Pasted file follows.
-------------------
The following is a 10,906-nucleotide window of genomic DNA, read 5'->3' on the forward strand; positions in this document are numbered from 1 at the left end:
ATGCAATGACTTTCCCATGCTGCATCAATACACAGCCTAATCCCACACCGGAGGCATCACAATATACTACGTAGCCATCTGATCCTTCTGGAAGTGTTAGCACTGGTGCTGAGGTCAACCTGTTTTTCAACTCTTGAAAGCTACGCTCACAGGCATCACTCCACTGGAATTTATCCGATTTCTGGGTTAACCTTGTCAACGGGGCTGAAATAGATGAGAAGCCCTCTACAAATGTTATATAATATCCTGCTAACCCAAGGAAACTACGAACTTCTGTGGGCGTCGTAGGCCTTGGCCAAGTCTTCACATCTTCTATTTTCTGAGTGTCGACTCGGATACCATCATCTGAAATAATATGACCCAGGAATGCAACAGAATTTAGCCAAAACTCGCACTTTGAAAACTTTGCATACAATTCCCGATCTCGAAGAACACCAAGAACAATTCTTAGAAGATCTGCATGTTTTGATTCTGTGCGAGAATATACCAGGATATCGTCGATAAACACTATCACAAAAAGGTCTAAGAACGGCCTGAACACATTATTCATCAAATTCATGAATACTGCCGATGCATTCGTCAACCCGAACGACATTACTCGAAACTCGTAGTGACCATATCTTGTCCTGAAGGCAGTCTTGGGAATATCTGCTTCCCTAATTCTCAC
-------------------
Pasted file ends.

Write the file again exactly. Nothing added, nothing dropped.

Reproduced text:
The following is a 10,906-nucleotide window of genomic DNA, read 5'->3' on the forward strand; positions in this document are numbered from 1 at the left end:
ATGCAATGACTTTCCCATGCTGCATCAATACACAGCCTAATCCCACACCGGAGGCATCACAATATACTACGTAGCCATCTGATCCTTCTGGAAGTGTTAGCACTGGTGCTGAGGTCAACCTGTTTTTCAACTCTTGAAAGCTACGCTCACAGGCATCACTCCACTGGAATTTATCCGATTTCTGGGTTAACCTTGTCAACGGGGCTGAAATAGATGAGAAGCCCTCTACAAATGTTATATAATATCCTGCTAACCCAAGGAAACTACGAACTTCTGTGGGCGTCGTAGGCCTTGGCCAAGTCTTCACATCTTCTATTTTCTGAGTGTCGACTCGGATACCATCATCTGAAATAATATGACCCAGGAATGCAACAGAATTTAGCCAAAACTCGCACTTTGAAAACTTTGCATACAATTCCCGATCTCGAAGAACACCAAGAACAATTCTTAGAAGATCTGCATGTTTTGATTCTGTGCGAGAATATACCAGGATATCGTCGATAAACACTATCACAAAAAGGTCTAAGAACGGCCTGAACACATTATTCATCAAATTCATGAATACTGCCGATGCATTCGTCAACCCGAACGACATTACTCGAAACTCGTAGTGACCATATCTTGTCCTGAAGGCAGTCTTGGGAATATCTGCTTCCCTAATTCTCAC